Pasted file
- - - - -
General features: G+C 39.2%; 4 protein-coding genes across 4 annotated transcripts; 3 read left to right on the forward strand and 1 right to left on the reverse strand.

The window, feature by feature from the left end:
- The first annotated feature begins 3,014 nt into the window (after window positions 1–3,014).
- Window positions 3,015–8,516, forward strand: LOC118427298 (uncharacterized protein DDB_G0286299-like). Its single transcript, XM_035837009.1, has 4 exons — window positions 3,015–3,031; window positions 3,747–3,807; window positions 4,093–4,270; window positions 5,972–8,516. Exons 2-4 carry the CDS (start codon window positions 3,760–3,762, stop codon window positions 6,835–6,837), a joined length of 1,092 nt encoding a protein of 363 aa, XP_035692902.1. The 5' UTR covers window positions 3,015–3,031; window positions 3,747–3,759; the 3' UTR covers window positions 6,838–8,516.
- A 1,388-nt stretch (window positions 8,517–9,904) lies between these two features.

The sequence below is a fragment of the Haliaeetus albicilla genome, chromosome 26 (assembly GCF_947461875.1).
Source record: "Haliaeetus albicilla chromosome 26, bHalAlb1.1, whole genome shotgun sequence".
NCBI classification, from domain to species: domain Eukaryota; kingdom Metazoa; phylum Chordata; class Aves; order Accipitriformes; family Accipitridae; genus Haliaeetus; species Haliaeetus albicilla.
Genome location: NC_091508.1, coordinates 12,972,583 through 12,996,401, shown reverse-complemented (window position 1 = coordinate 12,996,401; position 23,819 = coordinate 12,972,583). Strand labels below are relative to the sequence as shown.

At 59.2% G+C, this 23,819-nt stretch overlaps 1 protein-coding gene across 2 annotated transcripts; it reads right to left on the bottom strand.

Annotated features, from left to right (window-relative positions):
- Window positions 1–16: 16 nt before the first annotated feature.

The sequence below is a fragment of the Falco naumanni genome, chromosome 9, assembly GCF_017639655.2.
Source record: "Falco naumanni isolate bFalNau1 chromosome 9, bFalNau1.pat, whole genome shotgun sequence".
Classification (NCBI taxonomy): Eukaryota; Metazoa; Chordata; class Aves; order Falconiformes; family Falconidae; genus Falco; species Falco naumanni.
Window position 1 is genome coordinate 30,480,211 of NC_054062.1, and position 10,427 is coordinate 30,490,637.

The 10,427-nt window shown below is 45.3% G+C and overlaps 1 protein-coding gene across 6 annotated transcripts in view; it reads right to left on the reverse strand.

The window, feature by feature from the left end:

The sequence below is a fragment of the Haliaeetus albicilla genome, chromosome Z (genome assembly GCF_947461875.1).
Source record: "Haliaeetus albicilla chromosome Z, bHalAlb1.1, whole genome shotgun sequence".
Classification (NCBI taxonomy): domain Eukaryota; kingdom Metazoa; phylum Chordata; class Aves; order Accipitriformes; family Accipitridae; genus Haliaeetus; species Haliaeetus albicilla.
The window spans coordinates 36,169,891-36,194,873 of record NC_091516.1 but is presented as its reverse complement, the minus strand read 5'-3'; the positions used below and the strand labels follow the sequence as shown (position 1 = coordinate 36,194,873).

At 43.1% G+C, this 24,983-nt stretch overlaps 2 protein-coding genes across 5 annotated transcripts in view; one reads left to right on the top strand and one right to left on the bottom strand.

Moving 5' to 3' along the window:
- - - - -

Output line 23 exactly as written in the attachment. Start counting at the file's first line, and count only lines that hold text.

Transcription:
At 43.1% G+C, this 24,983-nt stretch overlaps 2 protein-coding genes across 5 annotated transcripts in view; one reads left to right on the top strand and one right to left on the bottom strand.